Nearly a month post-surgery, we talked about where she goes from here. She says she feels a relief from the anxiety of awaiting the unknown. Her fear and apprehension were always far worse than the actual challenges. Now she is focused on the healing. Not of the physical scars, but the emotional ones. These too, are still raw and fresh and need time to fade. But she believes that to be the last step in her recovery. With this chapter coming to a close, she knows that the personal lessons she has learned have positioned her for the next chapter with a passion she wouldn’t have otherwise known.

We are all better for walking through the storm, rather than around it. We are then given a true perspective of what it really means to be alive. To be able to have experienced life’s challenges… the bleeding, the bruising…and to still survive, makes us able to experience the highs with a greater intensity and appreciation. Never having asked, Why me?, Chrisanthi is a testament to this.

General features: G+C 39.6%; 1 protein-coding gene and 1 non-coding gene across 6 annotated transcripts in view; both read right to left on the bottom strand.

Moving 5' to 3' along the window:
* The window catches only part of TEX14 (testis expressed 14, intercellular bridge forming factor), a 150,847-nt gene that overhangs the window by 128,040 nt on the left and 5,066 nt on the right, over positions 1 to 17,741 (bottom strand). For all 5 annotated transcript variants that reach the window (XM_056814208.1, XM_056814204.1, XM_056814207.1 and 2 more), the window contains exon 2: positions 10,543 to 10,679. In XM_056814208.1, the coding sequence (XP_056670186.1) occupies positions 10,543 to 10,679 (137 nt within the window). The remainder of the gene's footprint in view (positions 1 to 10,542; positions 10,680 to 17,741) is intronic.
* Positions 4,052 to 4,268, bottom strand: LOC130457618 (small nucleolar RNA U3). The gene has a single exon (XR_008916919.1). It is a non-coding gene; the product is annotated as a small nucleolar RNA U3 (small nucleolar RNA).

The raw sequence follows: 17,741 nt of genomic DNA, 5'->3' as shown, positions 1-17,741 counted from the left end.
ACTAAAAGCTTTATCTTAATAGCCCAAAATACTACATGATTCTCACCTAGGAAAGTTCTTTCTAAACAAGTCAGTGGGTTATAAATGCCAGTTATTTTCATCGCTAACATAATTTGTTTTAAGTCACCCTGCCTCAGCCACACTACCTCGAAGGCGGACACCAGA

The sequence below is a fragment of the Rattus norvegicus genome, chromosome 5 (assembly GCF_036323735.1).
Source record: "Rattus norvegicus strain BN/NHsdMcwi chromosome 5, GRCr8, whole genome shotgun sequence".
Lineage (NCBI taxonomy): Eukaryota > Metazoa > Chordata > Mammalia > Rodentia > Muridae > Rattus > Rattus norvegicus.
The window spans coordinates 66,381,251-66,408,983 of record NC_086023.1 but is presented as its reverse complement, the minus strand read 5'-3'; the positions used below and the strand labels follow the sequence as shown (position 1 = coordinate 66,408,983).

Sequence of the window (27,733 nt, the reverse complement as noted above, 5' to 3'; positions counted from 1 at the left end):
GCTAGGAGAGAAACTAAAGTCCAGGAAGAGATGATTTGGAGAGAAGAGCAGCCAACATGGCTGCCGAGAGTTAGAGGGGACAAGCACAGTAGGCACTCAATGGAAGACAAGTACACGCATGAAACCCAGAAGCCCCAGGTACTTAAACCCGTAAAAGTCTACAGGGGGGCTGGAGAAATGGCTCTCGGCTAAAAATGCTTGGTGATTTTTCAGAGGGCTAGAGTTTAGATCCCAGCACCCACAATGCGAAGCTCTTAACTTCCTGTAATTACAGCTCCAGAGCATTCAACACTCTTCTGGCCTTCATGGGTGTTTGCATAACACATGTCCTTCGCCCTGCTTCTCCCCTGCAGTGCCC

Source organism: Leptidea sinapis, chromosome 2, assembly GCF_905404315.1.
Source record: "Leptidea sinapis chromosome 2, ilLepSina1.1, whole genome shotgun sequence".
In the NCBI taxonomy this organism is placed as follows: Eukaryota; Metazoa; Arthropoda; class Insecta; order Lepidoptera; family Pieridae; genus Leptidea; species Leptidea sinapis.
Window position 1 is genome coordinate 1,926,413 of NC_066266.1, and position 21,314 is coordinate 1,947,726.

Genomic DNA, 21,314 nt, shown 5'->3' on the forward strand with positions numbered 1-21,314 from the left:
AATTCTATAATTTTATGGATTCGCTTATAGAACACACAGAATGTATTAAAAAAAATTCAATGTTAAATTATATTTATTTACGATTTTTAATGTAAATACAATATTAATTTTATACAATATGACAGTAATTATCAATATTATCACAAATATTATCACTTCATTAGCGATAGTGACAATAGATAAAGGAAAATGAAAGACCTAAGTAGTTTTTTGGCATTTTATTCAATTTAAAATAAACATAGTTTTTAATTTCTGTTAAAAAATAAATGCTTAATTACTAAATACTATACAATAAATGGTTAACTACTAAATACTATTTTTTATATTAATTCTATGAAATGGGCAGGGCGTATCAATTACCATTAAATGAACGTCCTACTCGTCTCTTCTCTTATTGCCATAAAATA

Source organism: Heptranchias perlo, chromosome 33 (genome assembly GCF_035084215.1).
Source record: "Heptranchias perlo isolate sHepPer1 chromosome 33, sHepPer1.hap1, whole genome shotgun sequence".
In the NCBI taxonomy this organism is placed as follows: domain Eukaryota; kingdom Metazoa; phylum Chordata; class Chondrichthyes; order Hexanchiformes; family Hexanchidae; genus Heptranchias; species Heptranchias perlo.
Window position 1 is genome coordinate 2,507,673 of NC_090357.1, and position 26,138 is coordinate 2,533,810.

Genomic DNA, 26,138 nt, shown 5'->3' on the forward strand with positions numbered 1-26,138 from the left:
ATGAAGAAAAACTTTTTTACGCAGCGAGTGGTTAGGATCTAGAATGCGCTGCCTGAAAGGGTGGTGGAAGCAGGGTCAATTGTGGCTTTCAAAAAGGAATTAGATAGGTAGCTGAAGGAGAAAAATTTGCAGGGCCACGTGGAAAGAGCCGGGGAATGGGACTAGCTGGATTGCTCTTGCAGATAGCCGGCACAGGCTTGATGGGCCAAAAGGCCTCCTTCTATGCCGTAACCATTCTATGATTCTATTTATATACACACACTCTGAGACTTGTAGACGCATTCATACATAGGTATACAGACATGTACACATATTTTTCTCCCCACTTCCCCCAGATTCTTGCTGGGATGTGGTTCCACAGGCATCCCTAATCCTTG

As the author, Haruki Murakami once wrote, “Once the storm is over, you won’t remember how you made it through, how you managed to survive. You won’t even be sure, in fact, whether the storm is really over. But one thing is certain, when you come out of the storm, you won’t be the same person who walked in. That’s what the storm is all about.”

What makes a woman beautiful?

From teenagers to adults, as women, we tend to be the most critical of ourselves when it comes to our own physical appearances. We have all stood in front of the mirror studying different parts of our bodies, wondering if we are ‘beautiful.’